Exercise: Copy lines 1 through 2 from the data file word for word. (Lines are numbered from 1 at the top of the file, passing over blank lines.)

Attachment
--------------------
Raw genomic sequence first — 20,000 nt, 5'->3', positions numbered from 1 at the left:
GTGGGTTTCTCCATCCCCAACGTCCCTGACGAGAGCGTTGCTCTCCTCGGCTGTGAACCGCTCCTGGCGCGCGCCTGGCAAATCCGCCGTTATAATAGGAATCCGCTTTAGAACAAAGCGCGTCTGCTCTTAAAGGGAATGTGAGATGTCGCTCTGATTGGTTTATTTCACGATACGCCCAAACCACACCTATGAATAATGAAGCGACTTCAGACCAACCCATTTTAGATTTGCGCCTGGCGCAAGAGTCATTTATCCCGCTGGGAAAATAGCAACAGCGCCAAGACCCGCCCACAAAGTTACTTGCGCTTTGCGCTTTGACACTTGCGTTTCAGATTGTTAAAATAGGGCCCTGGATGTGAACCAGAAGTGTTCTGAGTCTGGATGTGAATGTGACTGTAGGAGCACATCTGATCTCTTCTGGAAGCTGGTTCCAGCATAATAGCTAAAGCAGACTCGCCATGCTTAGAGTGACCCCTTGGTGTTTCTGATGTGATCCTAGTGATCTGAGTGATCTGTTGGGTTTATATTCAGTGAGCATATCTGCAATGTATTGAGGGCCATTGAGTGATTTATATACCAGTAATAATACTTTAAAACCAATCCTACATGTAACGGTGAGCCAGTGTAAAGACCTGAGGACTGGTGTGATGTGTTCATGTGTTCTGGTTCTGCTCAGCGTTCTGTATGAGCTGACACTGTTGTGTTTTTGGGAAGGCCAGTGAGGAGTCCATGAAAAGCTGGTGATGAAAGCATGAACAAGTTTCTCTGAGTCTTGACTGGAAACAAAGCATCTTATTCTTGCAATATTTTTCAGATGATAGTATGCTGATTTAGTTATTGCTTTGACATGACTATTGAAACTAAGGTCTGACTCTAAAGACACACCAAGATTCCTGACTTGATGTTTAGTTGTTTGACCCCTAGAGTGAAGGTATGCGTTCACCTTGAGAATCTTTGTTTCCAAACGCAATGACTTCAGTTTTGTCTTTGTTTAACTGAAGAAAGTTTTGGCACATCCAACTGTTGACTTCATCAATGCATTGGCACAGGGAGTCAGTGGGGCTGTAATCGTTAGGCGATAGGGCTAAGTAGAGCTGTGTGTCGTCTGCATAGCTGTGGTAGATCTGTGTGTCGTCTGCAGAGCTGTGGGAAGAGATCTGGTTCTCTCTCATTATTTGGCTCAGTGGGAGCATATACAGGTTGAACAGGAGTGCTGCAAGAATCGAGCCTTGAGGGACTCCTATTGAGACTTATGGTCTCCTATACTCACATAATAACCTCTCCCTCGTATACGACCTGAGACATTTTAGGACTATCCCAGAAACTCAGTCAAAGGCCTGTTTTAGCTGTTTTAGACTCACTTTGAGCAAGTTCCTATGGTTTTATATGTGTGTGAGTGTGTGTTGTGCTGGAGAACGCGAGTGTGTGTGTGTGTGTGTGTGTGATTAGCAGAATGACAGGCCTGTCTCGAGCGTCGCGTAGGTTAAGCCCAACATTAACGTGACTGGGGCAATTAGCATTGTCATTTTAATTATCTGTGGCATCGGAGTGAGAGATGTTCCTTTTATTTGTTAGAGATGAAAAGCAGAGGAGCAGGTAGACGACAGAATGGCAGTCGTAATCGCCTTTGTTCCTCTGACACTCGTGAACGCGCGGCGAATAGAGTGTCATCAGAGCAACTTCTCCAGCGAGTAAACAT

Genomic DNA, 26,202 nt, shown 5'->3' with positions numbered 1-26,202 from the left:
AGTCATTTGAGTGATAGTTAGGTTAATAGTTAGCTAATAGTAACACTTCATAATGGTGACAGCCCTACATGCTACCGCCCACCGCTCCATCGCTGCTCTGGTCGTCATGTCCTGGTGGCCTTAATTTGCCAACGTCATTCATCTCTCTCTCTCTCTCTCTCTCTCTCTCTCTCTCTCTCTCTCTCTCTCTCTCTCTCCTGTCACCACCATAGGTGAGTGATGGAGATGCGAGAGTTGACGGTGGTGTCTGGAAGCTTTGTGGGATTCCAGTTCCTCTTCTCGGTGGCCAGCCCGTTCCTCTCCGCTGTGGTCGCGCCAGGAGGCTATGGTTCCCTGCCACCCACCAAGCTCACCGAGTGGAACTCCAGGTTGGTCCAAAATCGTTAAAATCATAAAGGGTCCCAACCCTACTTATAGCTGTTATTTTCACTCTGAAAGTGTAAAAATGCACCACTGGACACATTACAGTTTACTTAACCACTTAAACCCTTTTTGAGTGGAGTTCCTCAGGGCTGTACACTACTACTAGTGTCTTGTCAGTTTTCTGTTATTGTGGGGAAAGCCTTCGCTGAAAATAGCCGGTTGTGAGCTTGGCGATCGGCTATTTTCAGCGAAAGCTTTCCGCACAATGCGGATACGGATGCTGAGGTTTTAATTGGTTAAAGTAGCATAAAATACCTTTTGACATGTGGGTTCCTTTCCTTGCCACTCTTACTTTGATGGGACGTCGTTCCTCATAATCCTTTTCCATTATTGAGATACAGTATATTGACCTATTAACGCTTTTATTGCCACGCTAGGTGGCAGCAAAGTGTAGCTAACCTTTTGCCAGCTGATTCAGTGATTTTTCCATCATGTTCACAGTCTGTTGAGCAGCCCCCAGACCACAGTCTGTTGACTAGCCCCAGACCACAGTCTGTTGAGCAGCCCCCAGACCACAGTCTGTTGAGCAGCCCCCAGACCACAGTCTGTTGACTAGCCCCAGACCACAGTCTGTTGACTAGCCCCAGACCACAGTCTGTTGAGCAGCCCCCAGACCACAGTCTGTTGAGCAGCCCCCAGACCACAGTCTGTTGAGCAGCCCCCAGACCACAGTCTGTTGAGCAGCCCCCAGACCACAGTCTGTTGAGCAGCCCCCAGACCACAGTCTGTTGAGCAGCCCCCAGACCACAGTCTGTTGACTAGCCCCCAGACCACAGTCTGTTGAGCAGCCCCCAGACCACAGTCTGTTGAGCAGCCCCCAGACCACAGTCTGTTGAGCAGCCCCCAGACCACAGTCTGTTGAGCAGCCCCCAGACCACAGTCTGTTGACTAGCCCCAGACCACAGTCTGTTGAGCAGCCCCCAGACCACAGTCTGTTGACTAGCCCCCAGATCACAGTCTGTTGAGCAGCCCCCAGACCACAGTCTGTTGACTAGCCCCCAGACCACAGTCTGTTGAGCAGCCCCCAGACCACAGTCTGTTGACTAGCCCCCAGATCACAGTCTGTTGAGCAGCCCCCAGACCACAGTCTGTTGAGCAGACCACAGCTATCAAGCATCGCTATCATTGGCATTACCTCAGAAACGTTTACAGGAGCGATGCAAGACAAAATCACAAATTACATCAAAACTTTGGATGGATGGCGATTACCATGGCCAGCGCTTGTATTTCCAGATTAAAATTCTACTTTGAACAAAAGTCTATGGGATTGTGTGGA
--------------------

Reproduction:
Raw genomic sequence first — 20,000 nt, 5'->3', positions numbered from 1 at the left:
GTGGGTTTCTCCATCCCCAACGTCCCTGACGAGAGCGTTGCTCTCCTCGGCTGTGAACCGCTCCTGGCGCGCGCCTGGCAAATCCGCCGTTATAATAGGAATCCGCTTTAGAACAAAGCGCGTCTGCTCTTAAAGGGAATGTGAGATGTCGCTCTGATTGGTTTATTTCACGATACGCCCAAACCACACCTATGAATAATGAAGCGACTTCAGACCAACCCATTTTAGATTTGCGCCTGGCGCAAGAGTCATTTATCCCGCTGGGAAAATAGCAACAGCGCCAAGACCCGCCCACAAAGTTACTTGCGCTTTGCGCTTTGACACTTGCGTTTCAGATTGTTAAAATAGGGCCCTGGATGTGAACCAGAAGTGTTCTGAGTCTGGATGTGAATGTGACTGTAGGAGCACATCTGATCTCTTCTGGAAGCTGGTTCCAGCATAATAGCTAAAGCAGACTCGCCATGCTTAGAGTGACCCCTTGGTGTTTCTGATGTGATCCTAGTGATCTGAGTGATCTGTTGGGTTTATATTCAGTGAGCATATCTGCAATGTATTGAGGGCCATTGAGTGATTTATATACCAGTAATAATACTTTAAAACCAATCCTACATGTAACGGTGAGCCAGTGTAAAGACCTGAGGACTGGTGTGATGTGTTCATGTGTTCTGGTTCTGCTCAGCGTTCTGTATGAGCTGACACTGTTGTGTTTTTGGGAAGGCCAGTGAGGAGTCCATGAAAAGCTGGTGATGAAAGCATGAACAAGTTTCTCTGAGTCTTGACTGGAAACAAAGCATCTTATTCTTGCAATATTTTTCAGATGATAGTATGCTGATTTAGTTATTGCTTTGACATGACTATTGAAACTAAGGTCTGACTCTAAAGACACACCAAGATTCCTGACTTGATGTTTAGTTGTTTGACCCCTAGAGTGAAGGTATGCGTTCACCTTGAGAATCTTTGTTTCCAAACGCAATGACTTCAGTTTTGTCTTTGTTTAACTGAAGAAAGTTTTGGCACATCCAACTGTTGACTTCATCAATGCATTGGCACAGGGAGTCAGTGGGGCTGTAATCGTTAGGCGATAGGGCTAAGTAGAGCTGTGTGTCGTCTGCATAGCTGTGGTAGATCTGTGTGTCGTCTGCAGAGCTGTGGGAAGAGATCTGGTTCTCTCTCATTATTTGGCTCAGTGGGAGCATATACAGGTTGAACAGGAGTGCTGCAAGAATCGAGCCTTGAGGGACTCCTATTGAGACTTATGGTCTCCTATACTCACATAATAACCTCTCCCTCGTATACGACCTGAGACATTTTAGGACTATCCCAGAAACTCAGTCAAAGGCCTGTTTTAGCTGTTTTAGACTCACTTTGAGCAAGTTCCTATGGTTTTATATGTGTGTGAGTGTGTGTTGTGCTGGAGAACGCGAGTGTGTGTGTGTGTGTGTGTGTGATTAGCAGAATGACAGGCCTGTCTCGAGCGTCGCGTAGGTTAAGCCCAACATTAACGTGACTGGGGCAATTAGCATTGTCATTTTAATTATCTGTGGCATCGGAGTGAGAGATGTTCCTTTTATTTGTTAGAGATGAAAAGCAGAGGAGCAGGTAGACGACAGAATGGCAGTCGTAATCGCCTTTGTTCCTCTGACACTCGTGAACGCGCGGCGAATAGAGTGTCATCAGAGCAACTTCTCCAGCGAGTAAACAT